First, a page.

Many of you might read “4-H” and think, that’s only for country folk. Not so, not so!
As a nearly 10-year 4-H member myself, I did just about every project except the animal ones. It wasn’t for lack of trying. I lobbied hard for a horse project, but we didn’t have any one to stable it for us, so I finally gave up and tried everything else! 4-H is in every county, in every state. Just google your state name and 4-H and click on your state’s website. You’ll find a wealth of information. I think the thing I love most about the organization is that you can find any interest and make it your project.
We started off slow and with something familiar for Will’s first foray. In November, he competed in the county food show, in the main dish category with his Sausage-Stuffed French Loaf. He won (yea!) and qualified for the district show, held in Fredericksburg. Last Monday, we headed south for the big day and I couldn’t have been more proud.
He selected the dish to make, prepared it (mostly) by himself and learned quite a bit along the way. The contestants are required to do the following: prepare the dish, plate it and then present it to two judges who then ask seven questions. The questions include food safety, nutrients and their functions specific to the dish, preparation steps, food pyramid guidelines, a description of a key ingredient and its function and a few others. I remember getting butterflies in my stomach, so when Will finished and told me, “Mom, my armpits are sweating!” – I knew exactly how he felt!
Thank the good Lord he was one of the first ones to go in for judging. I would’ve been a nervous wreck otherwise. A few procedural things have changed since I had my first food show back in 1983 (yikes), but much is still the same. Poise, articulation, public speaking, kitchen safety/nutrition knowledge – those are all things Will learned and will benefit him for life.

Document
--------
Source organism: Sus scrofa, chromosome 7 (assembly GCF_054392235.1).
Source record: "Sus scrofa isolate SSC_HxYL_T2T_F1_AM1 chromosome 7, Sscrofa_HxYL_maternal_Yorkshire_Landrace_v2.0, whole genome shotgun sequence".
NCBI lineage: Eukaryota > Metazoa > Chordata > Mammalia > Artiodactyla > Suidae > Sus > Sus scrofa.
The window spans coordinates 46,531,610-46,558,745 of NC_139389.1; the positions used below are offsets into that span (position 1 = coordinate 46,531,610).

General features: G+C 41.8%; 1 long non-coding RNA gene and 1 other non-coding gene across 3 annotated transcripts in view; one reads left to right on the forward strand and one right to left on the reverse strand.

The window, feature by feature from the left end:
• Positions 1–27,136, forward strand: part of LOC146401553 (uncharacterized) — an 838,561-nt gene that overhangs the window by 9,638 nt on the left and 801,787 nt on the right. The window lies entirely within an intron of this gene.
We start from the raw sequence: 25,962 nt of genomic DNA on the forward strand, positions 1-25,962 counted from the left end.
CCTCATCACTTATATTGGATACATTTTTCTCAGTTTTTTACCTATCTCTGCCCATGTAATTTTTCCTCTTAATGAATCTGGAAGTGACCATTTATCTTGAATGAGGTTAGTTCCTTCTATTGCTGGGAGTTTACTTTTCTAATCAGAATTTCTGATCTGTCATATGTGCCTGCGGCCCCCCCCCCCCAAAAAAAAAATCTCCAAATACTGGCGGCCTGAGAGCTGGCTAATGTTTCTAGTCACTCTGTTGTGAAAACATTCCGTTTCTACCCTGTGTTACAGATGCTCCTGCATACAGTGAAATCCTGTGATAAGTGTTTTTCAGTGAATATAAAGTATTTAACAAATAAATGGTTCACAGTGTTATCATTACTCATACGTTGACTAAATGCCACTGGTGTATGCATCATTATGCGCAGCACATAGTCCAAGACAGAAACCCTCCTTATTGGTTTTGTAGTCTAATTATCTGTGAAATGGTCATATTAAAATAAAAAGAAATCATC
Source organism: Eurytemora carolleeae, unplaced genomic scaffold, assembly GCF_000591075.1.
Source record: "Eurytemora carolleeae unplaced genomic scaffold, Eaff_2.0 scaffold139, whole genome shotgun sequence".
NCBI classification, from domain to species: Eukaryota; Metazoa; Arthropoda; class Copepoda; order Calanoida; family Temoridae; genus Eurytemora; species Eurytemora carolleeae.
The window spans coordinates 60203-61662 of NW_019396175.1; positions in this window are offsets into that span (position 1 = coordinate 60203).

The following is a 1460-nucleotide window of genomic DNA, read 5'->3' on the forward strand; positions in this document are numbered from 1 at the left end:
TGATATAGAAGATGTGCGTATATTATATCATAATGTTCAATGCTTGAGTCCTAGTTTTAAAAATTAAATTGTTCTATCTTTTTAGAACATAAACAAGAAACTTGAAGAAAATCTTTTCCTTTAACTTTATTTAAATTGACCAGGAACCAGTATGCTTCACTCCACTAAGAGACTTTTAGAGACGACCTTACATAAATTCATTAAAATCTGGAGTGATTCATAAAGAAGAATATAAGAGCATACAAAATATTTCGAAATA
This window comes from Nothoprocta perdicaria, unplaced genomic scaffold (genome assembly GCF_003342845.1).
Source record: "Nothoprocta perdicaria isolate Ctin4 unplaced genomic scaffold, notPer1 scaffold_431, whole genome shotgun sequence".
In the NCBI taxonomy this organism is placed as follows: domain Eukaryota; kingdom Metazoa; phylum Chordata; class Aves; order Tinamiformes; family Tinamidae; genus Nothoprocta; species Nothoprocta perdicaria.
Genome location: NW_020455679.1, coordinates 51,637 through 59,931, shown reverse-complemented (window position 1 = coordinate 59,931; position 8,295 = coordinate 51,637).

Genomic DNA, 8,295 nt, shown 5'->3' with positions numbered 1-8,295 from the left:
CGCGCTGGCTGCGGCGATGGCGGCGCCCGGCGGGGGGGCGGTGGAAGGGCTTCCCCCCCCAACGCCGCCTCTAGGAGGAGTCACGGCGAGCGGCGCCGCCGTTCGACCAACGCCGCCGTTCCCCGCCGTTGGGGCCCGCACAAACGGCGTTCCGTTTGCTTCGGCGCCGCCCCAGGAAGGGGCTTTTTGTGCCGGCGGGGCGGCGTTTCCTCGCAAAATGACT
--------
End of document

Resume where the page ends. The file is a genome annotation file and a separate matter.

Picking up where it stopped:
Because the show was on a Monday, we weren’t able to stay for the afternoon awards ceremony. We did make time for a quick and slightly cool picnic lunch, a photo at the Museum of the Pacific War and a celebratory Sonic blast, though. We were super thrilled to get the email from our county agent later in the day that Will placed in the Top Four!! Way to do it right, big man.
Hopefully, we’ll venture into shooting sports, a little consumer buying and perhaps some photography in the next year. I’m looking forward to being a Volunteer 4-Her this time around!
Ah, and the ever-reliable and super delicious Southern Living recipe…here you go! (p.s. Mom, aren’t you proud? I’m already collecting photos for Will’s first record book this summer. Old habits die hard.)
Sausage-Stuffed French Loaf
1 (16-ounce) loaf unsliced French bread
½ pound ground pork sausage
½ pound ground chuck*
1 medium onion, chopped
1 cup (4-ounce) shredded mozzarella cheese
1 large egg, lightly beaten
¼ cup chopped fresh parsley
1 teaspoon Dijon mustard
¼ teaspoon fennel seeds
¼ teaspoon salt
¼ teaspoon pepper
2 tablespoons butter or margarine
1 large clove garlic, crushed
*We usually just use sausage, no beef, personal preference
CUT off ends of loaf; set ends aside. Hollow out center of loaf with a long serrated bread knife, leaving a ½-inch shell. Position knife blade in food processor bowl; add bread removed from inside loaf. Process to make coarse crumbs. Set bread shell and crumbs aside.
COOK sausage, beef and onion in a large skillet over medium-high heat until meat is browned, stirring until it crumbles; drain. Add 1 cup of reserved breadcrumbs, cheese and next 6 ingredients; stir well. Spoon meat mixture into shell; replace loaf ends, securing with wooden toothpicks.
MELT butter in a saucepan. Add garlic; cook about 1 minute. Brush butter mixture over loaf. Wrap loaf in aluminum foil, leaving open slightly on top; place loaf on a baking sheet. Bake at 400° for 25 minutes or until loaf is heated and cheese melts. Cut into 4 pieces.
YIELD: 4 servings